Received: 29 April 2018 / Revised: 12 July 2018 / Accepted: 25 July 2018 / Published: 31 July 2018
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Abstract
The detection of leprosy cases is distributed unequally in Brazil, with high-risk clusters mainly in the North and Northeast regions. Knowledge on epidemiology and spatiotemporal patterns of leprosy occurrence and late diagnosis in these areas is critical to improve control measures. We performed [...] Read more.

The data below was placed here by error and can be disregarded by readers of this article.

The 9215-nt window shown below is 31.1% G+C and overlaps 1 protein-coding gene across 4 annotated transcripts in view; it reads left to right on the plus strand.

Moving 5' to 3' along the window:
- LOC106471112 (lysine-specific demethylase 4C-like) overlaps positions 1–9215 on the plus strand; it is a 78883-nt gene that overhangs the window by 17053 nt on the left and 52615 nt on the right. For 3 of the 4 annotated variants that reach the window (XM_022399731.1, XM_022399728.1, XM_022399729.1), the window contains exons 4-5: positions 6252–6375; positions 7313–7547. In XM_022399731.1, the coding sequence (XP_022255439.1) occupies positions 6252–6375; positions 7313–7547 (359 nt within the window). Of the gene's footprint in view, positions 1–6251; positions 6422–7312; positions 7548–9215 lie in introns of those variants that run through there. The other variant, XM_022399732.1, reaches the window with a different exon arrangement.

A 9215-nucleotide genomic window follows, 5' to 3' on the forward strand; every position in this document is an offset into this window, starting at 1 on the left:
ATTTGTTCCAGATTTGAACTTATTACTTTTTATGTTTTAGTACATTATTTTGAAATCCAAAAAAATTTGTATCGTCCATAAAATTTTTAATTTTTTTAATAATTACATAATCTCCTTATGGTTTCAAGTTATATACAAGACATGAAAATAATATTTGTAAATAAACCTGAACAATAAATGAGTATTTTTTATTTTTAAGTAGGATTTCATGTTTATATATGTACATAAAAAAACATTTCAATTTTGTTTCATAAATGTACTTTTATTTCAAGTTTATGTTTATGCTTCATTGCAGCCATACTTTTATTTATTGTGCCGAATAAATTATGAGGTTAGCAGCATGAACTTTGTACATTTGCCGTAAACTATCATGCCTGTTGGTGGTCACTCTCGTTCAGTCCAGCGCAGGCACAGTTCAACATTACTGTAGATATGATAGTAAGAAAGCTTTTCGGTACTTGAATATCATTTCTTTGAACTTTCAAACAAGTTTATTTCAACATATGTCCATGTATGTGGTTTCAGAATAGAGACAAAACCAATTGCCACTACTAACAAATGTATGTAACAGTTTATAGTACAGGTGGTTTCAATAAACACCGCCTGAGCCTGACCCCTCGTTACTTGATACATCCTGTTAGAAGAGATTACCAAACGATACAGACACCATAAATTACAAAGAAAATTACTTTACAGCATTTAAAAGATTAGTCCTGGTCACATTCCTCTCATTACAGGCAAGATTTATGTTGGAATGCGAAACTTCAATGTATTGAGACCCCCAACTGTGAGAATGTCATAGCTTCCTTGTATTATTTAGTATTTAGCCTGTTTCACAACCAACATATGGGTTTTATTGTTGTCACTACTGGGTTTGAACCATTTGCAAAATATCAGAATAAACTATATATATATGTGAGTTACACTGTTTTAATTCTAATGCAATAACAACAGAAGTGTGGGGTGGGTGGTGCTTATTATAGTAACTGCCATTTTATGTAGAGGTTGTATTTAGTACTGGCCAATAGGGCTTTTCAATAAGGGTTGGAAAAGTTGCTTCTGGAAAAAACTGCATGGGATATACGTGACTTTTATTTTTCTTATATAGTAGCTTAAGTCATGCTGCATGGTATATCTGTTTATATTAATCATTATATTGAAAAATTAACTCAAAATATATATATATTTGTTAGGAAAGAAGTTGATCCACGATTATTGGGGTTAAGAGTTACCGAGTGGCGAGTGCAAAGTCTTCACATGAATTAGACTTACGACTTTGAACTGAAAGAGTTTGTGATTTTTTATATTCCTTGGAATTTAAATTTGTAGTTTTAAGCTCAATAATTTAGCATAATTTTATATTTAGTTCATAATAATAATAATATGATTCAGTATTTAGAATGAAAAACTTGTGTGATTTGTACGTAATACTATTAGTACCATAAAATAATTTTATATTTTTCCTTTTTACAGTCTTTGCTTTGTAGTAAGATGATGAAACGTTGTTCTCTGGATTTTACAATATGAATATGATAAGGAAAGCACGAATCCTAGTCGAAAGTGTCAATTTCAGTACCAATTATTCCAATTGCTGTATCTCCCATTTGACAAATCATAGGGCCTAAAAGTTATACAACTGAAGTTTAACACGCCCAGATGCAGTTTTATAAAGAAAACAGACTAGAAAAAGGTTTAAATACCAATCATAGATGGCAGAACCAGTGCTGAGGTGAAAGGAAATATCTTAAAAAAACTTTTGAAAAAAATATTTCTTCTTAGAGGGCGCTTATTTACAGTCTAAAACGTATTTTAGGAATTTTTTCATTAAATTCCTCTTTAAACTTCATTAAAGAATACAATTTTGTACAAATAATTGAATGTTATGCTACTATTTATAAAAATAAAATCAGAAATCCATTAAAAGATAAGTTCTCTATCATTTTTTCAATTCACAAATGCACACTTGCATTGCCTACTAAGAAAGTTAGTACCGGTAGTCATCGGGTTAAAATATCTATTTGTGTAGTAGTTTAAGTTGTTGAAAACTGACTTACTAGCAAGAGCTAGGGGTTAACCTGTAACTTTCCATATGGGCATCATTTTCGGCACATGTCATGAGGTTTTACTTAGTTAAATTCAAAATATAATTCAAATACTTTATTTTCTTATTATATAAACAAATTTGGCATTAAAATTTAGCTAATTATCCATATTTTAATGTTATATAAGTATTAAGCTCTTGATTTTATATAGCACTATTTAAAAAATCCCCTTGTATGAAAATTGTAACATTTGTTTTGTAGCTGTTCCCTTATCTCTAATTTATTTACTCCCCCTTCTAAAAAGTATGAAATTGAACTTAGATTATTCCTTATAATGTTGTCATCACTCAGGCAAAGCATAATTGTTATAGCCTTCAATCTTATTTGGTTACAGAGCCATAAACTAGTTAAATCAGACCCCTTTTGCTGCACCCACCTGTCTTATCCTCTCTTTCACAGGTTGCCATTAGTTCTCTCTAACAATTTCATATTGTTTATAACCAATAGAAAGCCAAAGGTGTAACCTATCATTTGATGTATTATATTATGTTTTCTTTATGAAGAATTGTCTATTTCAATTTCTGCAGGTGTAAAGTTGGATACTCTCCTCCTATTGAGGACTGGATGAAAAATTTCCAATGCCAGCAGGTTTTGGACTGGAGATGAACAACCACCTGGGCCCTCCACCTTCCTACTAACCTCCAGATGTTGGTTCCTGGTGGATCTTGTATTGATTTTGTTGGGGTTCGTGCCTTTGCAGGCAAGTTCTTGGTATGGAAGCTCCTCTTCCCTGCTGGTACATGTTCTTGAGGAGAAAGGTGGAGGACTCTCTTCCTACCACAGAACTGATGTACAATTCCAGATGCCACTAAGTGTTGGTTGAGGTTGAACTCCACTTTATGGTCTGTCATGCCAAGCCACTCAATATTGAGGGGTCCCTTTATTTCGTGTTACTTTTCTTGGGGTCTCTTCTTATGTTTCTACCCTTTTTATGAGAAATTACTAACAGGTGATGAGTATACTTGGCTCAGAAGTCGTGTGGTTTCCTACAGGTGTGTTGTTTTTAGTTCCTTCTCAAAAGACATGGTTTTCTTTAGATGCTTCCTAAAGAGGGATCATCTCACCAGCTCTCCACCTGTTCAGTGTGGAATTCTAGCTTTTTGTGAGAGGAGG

The detection of leprosy cases is distributed unequally in Brazil, with high-risk clusters mainly in the North and Northeast regions. Knowledge on epidemiology and spatiotemporal patterns of leprosy occurrence and late diagnosis in these areas is critical to improve control measures. We performed a study including all leprosy cases notified in the 417 municipalities of Bahia state, from 2001 to 2014. New case detection (overall and pediatric <15 years) and grade 2 disability (G2D) rates were calculated and stratified according to socio-demographic variables. Spatial analyses were performed to detect high-risk areas for occurrence and late diagnosis. A total of 40,060 new leprosy cases was reported in the period (mean = 2861 cases/year), 3296 (8.2%) in <15-year-olds, and 1921 (4.8%) with G2D. The new case detection rate was 20.41 cases/100,000 inhabitants (95% CI: 19.68–21.17). A higher risk was identified in older age groups (RR = 8.45, 95% CI: 7.08–10.09) and in residents living in the state capital (RR = 5.30, 95% CI: 4.13–6.79), in medium-sized cities (RR = 2.80; 95% CI: 2.50–3.13), and in the west (RR = 6.56, 95% CI: 5.13–8.39) and far south regions of the state (RR = 6.56, 95% CI: 5.13–8.39). A higher risk of G2D was associated with male gender (RR = 2.43, 95% CI: 2.20–2.67), older age (RR = 44.08, 95% CI: 33.21–58.51), Afro-Brazilian ethnicity (RR = 1.59; 95% CI: 1.37–1.85), living in medium-sized cities (RR = 2.60; 95% CI: 2.27–2.96) and residency in the north (RR = 5.02; 95% CI: 3.74–6.73) and far south (RR = 7.46; 95% CI: 5.58–9.98) regions. Heterogeneous space–time patterns of leprosy distribution were identified, indicating high endemicity, recent transmission, and late diagnosis. This heterogeneous distribution of the disease was observed throughout the study period. Leprosy remains a relevant public health problem in Bahia state. The disease has a focal distribution. We reinforce the importance of integrating surveillance, prevention and control actions in regions of higher risk of leprosy detection and late diagnosis, and in the most vulnerable populations. Full article